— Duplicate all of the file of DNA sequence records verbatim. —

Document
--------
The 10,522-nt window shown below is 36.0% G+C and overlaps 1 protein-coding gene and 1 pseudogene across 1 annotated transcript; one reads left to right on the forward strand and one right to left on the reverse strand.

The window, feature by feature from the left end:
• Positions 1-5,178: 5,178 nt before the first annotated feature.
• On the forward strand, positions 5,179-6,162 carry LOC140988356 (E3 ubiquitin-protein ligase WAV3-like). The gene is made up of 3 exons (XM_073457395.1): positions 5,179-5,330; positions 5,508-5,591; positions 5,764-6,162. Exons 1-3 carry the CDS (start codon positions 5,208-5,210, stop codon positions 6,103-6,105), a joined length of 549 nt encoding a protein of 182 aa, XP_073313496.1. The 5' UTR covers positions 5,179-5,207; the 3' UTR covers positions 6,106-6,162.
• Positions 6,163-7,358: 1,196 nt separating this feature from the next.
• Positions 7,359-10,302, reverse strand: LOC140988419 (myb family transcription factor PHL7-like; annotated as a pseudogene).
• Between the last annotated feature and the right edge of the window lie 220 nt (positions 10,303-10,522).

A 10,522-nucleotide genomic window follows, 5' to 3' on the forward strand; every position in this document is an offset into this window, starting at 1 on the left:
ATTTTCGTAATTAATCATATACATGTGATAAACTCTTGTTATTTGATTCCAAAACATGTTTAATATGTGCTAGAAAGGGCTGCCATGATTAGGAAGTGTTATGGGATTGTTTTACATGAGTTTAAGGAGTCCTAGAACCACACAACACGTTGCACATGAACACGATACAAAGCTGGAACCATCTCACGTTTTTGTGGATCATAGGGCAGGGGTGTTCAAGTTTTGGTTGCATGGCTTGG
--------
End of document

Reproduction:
The 10,522-nt window shown below is 36.0% G+C and overlaps 1 protein-coding gene and 1 pseudogene across 1 annotated transcript; one reads left to right on the forward strand and one right to left on the reverse strand.

The window, feature by feature from the left end:
• Positions 1-5,178: 5,178 nt before the first annotated feature.
• On the forward strand, positions 5,179-6,162 carry LOC140988356 (E3 ubiquitin-protein ligase WAV3-like). The gene is made up of 3 exons (XM_073457395.1): positions 5,179-5,330; positions 5,508-5,591; positions 5,764-6,162. Exons 1-3 carry the CDS (start codon positions 5,208-5,210, stop codon positions 6,103-6,105), a joined length of 549 nt encoding a protein of 182 aa, XP_073313496.1. The 5' UTR covers positions 5,179-5,207; the 3' UTR covers positions 6,106-6,162.
• Positions 6,163-7,358: 1,196 nt separating this feature from the next.
• Positions 7,359-10,302, reverse strand: LOC140988419 (myb family transcription factor PHL7-like; annotated as a pseudogene).
• Between the last annotated feature and the right edge of the window lie 220 nt (positions 10,303-10,522).

A 10,522-nucleotide genomic window follows, 5' to 3' on the forward strand; every position in this document is an offset into this window, starting at 1 on the left:
ATTTTCGTAATTAATCATATACATGTGATAAACTCTTGTTATTTGATTCCAAAACATGTTTAATATGTGCTAGAAAGGGCTGCCATGATTAGGAAGTGTTATGGGATTGTTTTACATGAGTTTAAGGAGTCCTAGAACCACACAACACGTTGCACATGAACACGATACAAAGCTGGAACCATCTCACGTTTTTGTGGATCATAGGGCAGGGGTGTTCAAGTTTTGGTTGCATGGCTTGG